3 case studies of how the Apprenticeship Levy will help employers

08 June 2017 -


Forward-thinking employers see the new breed of higher Trailblazer apprenticeships as a way to redesign their learning and development; to get a vital competitive edge; and to prove their credentials as an employer to the outside world

  Guest blogger Ian Wylie  

The introduction of the Apprenticeship Levy in April 2017 is giving organisations the opportunity to review their approach to learning and development (L&D), according to the employers who took part in a Q&A session at CMI’s 2017 Partner Conference, held recently in Birmingham.

The new breed of higher Trailblazer apprenticeships – now a professional route for development for young people joining the workforce and for those already established in their careers – are changing the game for those who want to upskill and remain relevant in a fast-changing workplace.

The Travis Perkins view

At builders merchant group Travis Perkins, for example, Louise Powell, group head of learning and development, is reviewing what L&D activities happen at the centre and what takes place in its various divisions. “We support and help them design the materials from the centre [many are modular-based], but we think the L&D should be done in the division, closer to the customer,” Powell explained.

Powell said Travis Perkins is using apprenticeships to help increase the quality of some of the one-off training that is happening around the organisation, but also building a wider understanding of apprenticeship design.

“L&D has become a little bit obsessed with ‘programmes’ over the years and apprenticeships lean towards that,” she said. “But we are challenging the idea that everything has to be a programme, and explaining to our divisions that often they can do something quick and small that has a big and almost instant impact.”

Powell also warned fellow employers to guard against the risk of underinvesting in L&D again should the economic climate become more difficult.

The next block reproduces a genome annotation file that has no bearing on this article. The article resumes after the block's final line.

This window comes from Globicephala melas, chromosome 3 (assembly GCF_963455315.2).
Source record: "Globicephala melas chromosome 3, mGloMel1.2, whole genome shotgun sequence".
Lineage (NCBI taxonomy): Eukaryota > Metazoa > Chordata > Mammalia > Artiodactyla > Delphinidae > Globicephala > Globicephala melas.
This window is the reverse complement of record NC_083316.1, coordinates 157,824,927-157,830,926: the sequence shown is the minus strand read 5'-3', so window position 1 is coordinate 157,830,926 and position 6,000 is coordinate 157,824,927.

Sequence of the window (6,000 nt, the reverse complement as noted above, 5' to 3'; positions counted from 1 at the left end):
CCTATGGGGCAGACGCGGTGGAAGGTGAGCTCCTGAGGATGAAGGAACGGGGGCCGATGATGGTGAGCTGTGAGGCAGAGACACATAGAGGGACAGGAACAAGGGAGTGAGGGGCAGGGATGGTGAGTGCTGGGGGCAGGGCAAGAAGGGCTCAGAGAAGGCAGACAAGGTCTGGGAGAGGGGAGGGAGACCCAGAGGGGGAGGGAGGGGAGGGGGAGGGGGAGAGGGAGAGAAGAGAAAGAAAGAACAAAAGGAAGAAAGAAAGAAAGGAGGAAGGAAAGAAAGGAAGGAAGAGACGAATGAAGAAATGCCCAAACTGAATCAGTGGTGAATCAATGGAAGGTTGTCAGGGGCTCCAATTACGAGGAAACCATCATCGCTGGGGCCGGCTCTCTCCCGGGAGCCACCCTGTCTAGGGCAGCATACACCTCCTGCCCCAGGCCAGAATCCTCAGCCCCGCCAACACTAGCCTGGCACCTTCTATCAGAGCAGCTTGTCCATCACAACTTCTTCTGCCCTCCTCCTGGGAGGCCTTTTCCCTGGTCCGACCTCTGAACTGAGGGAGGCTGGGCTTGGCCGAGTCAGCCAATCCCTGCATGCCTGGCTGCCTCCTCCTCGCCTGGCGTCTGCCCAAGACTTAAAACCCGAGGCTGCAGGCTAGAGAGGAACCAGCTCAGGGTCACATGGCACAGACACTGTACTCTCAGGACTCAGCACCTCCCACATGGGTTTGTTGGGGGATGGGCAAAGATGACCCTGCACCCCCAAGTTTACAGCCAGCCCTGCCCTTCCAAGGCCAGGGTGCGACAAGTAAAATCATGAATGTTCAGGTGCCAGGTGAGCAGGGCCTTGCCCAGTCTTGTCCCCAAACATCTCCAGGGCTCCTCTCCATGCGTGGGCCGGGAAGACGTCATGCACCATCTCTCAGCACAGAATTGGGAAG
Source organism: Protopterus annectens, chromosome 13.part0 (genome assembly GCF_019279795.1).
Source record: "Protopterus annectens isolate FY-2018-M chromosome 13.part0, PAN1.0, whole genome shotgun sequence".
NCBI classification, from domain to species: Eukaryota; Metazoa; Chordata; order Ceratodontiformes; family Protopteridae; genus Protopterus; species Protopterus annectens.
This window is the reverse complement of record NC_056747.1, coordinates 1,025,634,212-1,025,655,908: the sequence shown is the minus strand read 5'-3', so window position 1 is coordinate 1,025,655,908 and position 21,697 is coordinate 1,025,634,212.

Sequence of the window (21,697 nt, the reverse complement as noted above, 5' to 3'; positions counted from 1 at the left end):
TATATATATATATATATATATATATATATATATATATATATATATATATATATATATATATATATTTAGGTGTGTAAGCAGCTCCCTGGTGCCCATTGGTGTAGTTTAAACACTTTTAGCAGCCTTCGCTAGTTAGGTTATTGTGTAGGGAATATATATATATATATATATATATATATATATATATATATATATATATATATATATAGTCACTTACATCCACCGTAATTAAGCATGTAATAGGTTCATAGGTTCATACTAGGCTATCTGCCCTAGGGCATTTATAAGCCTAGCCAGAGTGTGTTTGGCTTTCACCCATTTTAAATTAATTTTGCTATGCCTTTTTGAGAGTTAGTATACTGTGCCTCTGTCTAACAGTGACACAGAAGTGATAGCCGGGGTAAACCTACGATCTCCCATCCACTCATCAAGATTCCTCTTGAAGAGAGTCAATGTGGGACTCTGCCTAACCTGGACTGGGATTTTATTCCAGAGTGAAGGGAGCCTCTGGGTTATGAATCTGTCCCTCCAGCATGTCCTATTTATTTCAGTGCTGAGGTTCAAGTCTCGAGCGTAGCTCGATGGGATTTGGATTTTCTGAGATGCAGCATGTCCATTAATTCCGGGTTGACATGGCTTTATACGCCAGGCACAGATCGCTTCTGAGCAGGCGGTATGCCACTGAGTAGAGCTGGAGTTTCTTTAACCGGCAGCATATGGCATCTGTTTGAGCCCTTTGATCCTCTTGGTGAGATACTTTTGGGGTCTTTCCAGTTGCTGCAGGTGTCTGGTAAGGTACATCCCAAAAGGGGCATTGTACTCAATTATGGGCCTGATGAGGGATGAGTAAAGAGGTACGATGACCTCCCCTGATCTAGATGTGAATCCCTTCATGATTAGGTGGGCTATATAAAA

The Opus Building Services view

“Learning is not compulsory but neither is survival,” agreed Gavin Richardson, founder and managing director of north-east electrical contractor Opus Building Services, who has taken on 20 apprentices, from electricians and engineers to plumbers, and has two project managers who are considering the Chartered  Manager Degree Apprenticeship (CMDA).

Richardson said apprenticeships have helped increase buy-in to L&D at Opus and bolstered staff retention, too. “Apprenticeships are a fantastic opportunity for every business,” he said. “The way I explain it to staff is that we’re in a race, and if you learn a way to be one second ahead of your competitor, you stand more of a chance of winning.”

The British Army view

At the British Army, Brigadier Suzanne Anderson, head of individual development, explained how they are “training for certainty, but educating for uncertainty”. The army follows a “whole life development framework” for its L&D activities as it attracts, recruits, trains, develops, retains and transitions its people into civilian life.

Anderson explained the value of apprenticeships in demonstrating the value of its L&D to the outside world:

“One of the areas we struggle with is converting understanding of our internal training programmes into something that people outside the organisation can recognise,” said Anderson, who described how the army has been working with CMI and other awarding bodies to map every technical trade training course it offers, as well as leadership and management training, against external accreditations.

“It ensures that each time a soldier goes on a course, they have the chance to gain a certified national qualification alongside their army training,” she explained. “It allows us to demonstrate to ourselves and to our workforce the value of that L&D, and is a huge help to our soldiers when they leave the army and try to find a job on civvy street."

CMI has developed bespoke information on management apprenticeship programmes for employers and managers

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